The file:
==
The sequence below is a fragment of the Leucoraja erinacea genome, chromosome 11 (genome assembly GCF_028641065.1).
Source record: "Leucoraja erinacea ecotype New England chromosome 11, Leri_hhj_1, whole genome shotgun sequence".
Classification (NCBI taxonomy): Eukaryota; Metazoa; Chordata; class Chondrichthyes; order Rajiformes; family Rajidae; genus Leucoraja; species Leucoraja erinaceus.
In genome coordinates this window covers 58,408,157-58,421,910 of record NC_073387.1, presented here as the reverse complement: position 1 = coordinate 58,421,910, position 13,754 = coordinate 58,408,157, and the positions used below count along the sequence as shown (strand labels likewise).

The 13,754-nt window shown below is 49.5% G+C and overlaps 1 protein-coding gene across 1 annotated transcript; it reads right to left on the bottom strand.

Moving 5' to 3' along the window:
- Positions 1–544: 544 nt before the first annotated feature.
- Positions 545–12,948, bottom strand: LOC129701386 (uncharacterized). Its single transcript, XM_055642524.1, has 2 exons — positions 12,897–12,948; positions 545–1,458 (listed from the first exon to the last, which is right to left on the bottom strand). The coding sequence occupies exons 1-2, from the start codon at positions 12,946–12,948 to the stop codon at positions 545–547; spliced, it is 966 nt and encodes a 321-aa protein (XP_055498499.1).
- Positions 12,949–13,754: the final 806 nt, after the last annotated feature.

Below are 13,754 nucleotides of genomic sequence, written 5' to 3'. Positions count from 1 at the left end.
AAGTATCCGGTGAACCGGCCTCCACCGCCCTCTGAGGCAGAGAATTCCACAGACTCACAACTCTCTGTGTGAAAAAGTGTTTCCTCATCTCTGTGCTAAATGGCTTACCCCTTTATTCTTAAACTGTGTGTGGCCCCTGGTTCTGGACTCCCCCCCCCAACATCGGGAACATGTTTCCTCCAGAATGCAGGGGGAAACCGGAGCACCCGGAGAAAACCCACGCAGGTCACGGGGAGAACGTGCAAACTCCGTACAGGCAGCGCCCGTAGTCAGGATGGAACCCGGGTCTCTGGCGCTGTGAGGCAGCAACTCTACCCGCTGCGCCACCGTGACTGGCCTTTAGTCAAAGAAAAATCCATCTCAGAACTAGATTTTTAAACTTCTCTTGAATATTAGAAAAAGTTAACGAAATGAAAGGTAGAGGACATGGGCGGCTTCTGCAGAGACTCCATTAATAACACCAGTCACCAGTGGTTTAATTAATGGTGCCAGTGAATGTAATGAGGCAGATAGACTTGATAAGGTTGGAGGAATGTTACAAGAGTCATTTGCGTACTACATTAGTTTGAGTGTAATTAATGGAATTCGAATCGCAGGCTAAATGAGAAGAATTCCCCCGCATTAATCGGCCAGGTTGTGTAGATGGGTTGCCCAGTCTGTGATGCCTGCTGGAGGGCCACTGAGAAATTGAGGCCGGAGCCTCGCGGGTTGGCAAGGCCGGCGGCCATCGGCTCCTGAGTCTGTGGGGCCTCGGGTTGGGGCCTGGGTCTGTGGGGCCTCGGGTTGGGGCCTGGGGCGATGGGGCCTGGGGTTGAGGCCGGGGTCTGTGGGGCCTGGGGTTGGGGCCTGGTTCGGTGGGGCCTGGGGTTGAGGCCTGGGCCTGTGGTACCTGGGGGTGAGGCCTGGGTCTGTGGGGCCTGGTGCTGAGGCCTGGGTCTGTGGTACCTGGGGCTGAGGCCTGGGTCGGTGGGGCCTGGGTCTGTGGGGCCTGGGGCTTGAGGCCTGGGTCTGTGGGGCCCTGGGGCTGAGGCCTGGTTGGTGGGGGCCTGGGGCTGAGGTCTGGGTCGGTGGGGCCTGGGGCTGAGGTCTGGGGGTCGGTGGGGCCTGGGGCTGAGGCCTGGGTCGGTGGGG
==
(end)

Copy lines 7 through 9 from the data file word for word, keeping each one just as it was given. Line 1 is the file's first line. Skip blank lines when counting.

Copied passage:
- Positions 1–544: 544 nt before the first annotated feature.
- Positions 545–12,948, bottom strand: LOC129701386 (uncharacterized). Its single transcript, XM_055642524.1, has 2 exons — positions 12,897–12,948; positions 545–1,458 (listed from the first exon to the last, which is right to left on the bottom strand). The coding sequence occupies exons 1-2, from the start codon at positions 12,946–12,948 to the stop codon at positions 545–547; spliced, it is 966 nt and encodes a 321-aa protein (XP_055498499.1).
- Positions 12,949–13,754: the final 806 nt, after the last annotated feature.